Fr MATTHEW KWAGHTAVER
It was Thanksgiving season in the nursing home. The small resident population gathered around their humble Thanksgiving table, and the director of the home asked each in turn to express one thing for which he or she was thankful for. “Thanks” were expressed for a home in which to stay, families, friends, etc. One old lady, when her turn came, she said, “I thank the Lord for two perfectly good teeth left in my mouth, one in my upper jaw and one in my lower jaw. They match so well that I can chew my food.” The psalmist says, “It is good to give thanks to the Lord.” (Ps.92:1).
Some time ago, I was asked by my religious superior to move into Bromley parish as an assistant priest. This was a hard nut to crack. It was like God telling Abraham, “Leave your country, your kindred and your father’s house for a country which I shall show you.” (Gen.12:1).
I had mixed feelings accepting this appointment. First of all, I was barely four months in Brockley parish, trying to put my feet on the ground, when I was asked to move to Bromley. Besides, I was sad to cut off from my usual and familiar ties.
Perhaps this is the type of feeling associated with the call to discipleship. The would-be disciple is reluctant sometimes. “Let me go and say goodbye to my friends, let me go and bury my father and so on.” (Lk.9:57-61)
Over and above all, I was not sure of the type of people I would meet in Bromley. Would they be friendly and welcoming, or they would be hostile? Would they be like the Anakim? When Moses sent spies to the land of Canaan, some of the spies came back with a terrible report.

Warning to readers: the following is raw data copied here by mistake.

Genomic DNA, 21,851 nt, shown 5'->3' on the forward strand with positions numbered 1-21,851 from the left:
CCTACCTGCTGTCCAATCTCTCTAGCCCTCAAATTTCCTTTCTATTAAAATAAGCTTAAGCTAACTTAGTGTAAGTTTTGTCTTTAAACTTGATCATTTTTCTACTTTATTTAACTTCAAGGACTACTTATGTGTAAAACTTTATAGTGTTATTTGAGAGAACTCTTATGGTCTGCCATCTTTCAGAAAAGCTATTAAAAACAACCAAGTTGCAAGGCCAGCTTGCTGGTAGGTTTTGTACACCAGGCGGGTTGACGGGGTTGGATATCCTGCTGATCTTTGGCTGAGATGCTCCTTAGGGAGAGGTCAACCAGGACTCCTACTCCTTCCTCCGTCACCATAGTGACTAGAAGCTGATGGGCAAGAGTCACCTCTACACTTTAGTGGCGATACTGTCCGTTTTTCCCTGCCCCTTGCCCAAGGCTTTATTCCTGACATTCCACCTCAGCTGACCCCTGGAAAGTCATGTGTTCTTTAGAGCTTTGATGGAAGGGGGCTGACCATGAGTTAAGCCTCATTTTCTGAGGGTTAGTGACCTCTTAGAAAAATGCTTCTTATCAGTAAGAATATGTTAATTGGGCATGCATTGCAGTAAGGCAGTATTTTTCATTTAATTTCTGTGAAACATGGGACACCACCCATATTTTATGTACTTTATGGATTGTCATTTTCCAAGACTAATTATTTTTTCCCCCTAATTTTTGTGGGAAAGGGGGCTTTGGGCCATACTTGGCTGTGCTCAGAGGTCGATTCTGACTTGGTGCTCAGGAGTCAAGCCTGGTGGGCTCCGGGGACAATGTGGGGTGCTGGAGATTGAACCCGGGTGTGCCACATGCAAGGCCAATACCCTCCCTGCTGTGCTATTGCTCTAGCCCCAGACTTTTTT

“The country we have gone to reconnoitre is a country that devours its inhabitants. All the people we saw there were of enormous size. We saw giants there too (the Anakim, descended from the giants), we felt like grasshoppers, and so we seemed to them.” (Num.13:32-33).
However, after a few weeks in Bromley community, my fears disappeared.
I found people very kind, loving, caring, accommodating and friendly. I thank the Pastoral Team and the entire parishioners of SS Joseph and Swithun for our little time together. It has been a time of learning and making friends. Hubert, H. Humphrey says: “The greatest gift of life is friendship, and I have received it.”
I will miss all of you greatly, but do remember that my memories of you are stored where, “no moth nor woodworm can destroy and where thieves cannot break in and steal” (Mt.6:20).